Additionally, there are ways to get even more out of your hike to ramp up calorie burn, Franci Cohen, an exercise physiologist, told Health. One way is to slow down the pace, believe it or not. "When you go at a slower pace for a longer amount of time, your body burns more fat than carbohydrates," Cohen explained. Cohen also suggests turning your surroundings into somewhat of a gym by doing extra squats or jumping on and off tree stumps to burn more calories.

Jumping rope

Everyone remembers "Miss Mary Mack" and "Down the Mississippi" from their childhood days of jumping rope. But working out with a jump rope is far from just a kid's activity. It has loads of physical benefits. Jumping rope is a cardio exercise that raises your heart rate while strengthening and toning both the upper and lower body (per WebMD).

The American Heart Association notes that a 100-pound person can burn about 500 calories during a one-hour jump rope workout, while a 200-pound person might shed as much as 1,000 calories. That beats what you would typically lose by swimming or walking for two hours.

Want to get started jumping rope? Consider starting slowly and make sure the impact of this exercise works with your body. As Dr. Peter Schulman, physician and associate professor of cardiology and pulmonary medicine at the University of Connecticut Health Center, explained to WebMD, "You're putting direct stress on knees, ankles, and hips, but if done properly it's a lower-impact activity than jogging." Once you get some practice under your belt, you can try this calorie-incinerating jump rope workout.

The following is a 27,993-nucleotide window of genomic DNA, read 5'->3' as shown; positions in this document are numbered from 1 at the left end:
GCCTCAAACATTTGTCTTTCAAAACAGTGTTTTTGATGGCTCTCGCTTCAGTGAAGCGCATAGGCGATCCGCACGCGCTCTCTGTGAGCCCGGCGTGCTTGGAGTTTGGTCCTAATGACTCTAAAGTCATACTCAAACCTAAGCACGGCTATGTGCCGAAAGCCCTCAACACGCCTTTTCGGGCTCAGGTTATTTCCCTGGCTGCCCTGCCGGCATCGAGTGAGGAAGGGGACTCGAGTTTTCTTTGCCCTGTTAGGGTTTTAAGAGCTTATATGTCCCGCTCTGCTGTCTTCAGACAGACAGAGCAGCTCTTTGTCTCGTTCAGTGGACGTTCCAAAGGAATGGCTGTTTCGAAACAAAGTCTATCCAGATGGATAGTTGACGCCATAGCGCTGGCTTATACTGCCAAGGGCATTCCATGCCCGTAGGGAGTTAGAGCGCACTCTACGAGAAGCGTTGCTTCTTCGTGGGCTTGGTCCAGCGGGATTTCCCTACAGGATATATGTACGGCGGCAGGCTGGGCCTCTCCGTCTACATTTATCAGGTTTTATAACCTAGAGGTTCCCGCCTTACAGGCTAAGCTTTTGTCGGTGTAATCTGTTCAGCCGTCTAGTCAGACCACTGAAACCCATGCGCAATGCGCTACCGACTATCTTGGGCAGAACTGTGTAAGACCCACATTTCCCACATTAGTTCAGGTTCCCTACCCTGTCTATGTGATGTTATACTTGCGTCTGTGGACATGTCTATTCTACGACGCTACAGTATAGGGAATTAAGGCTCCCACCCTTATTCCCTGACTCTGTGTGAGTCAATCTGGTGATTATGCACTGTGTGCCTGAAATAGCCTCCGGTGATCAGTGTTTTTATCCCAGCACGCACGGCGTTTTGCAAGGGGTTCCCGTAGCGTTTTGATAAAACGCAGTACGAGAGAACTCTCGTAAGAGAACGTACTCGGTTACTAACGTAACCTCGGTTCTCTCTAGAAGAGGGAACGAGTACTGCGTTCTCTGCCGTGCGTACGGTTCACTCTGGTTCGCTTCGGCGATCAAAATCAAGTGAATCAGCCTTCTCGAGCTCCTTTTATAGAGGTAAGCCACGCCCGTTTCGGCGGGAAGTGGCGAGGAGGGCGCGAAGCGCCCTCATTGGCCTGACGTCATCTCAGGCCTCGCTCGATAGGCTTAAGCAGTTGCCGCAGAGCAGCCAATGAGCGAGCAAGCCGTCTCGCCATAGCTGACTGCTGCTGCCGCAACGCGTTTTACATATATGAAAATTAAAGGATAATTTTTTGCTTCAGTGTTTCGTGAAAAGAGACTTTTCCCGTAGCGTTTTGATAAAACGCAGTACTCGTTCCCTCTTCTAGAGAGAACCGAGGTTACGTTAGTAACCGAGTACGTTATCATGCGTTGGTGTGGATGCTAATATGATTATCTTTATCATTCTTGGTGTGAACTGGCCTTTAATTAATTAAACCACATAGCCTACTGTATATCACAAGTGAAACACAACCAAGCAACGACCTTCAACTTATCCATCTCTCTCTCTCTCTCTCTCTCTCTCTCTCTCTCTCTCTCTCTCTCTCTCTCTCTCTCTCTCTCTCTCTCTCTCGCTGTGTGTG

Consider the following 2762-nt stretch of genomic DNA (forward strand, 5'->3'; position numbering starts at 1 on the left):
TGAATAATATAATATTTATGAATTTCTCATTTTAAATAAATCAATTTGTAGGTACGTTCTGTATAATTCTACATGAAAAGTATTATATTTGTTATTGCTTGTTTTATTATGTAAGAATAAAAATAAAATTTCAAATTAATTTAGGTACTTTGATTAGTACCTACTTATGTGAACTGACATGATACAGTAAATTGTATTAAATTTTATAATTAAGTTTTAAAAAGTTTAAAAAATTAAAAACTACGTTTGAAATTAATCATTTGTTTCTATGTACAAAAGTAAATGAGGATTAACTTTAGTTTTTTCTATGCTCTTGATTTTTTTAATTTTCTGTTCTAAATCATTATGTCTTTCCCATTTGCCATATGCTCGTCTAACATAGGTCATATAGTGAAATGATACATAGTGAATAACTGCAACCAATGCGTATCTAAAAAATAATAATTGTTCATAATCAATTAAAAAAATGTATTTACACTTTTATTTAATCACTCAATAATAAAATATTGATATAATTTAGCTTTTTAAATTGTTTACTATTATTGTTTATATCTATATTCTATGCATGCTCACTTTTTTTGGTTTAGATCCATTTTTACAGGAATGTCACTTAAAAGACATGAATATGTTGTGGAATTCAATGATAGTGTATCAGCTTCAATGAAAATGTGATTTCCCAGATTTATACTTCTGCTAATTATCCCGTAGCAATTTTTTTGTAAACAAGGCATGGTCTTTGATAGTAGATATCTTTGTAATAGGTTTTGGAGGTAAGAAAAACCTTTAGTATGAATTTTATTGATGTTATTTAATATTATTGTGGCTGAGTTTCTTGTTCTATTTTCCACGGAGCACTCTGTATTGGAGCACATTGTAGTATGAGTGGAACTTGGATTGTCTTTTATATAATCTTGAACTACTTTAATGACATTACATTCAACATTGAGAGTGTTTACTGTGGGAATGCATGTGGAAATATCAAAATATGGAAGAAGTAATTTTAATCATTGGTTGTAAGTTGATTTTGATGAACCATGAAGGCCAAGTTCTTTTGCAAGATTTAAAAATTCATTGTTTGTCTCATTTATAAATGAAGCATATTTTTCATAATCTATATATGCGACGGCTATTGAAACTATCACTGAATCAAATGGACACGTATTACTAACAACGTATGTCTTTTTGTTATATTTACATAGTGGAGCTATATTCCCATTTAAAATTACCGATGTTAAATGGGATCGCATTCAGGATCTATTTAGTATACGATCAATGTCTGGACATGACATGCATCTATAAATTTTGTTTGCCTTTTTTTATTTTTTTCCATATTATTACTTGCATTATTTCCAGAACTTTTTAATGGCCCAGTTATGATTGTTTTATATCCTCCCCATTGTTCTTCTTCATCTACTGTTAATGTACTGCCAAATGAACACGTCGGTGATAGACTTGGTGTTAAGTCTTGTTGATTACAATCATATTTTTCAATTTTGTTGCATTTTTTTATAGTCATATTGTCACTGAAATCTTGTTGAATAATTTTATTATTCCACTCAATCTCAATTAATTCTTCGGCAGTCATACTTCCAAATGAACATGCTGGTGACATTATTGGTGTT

Weightlifting requires weights to give your muscles resistance as they work. In turn, your muscles learn to get stronger and more capable of handling intense exercises and higher weights. Plus, because muscle burns more calories than fat, the more you grow your muscles, your body will become more efficient at scorching those calories.

Weightlifting, in particular, burns even more calories than other workouts because it uses so many muscles in the body. Even for low-intensity 30-minute sessions, the average person can burn about 112 calories, while high-intensity workouts can yield closer to 223 calories (per Livestrong). When you give it your all, you could potentially burn as much as 500 calories per hour.

A 2018 study published in the International Journal of Exercise Science found that basal metabolic rate (BMR), how well your body burns calories at rest, increased in previously sedentary women after completing six weeks of resistance training with progressing intensity.

Rollerblading or roller skating

Slip on those rollerblades and head out the door for an all-body workout. According to the Mayo Clinic, a 160-pound person can expect to burn 913 calories per hour (via Livestrong). Roller skating/blading is considered a moderate activity based on intensity level, so it won't fit your needs if you're looking for a more intense exercise (via CDC). Still, it comes with lots of benefits for the body and a high calorie burn. Plus, it can make for a fun switch from your usual workout routine.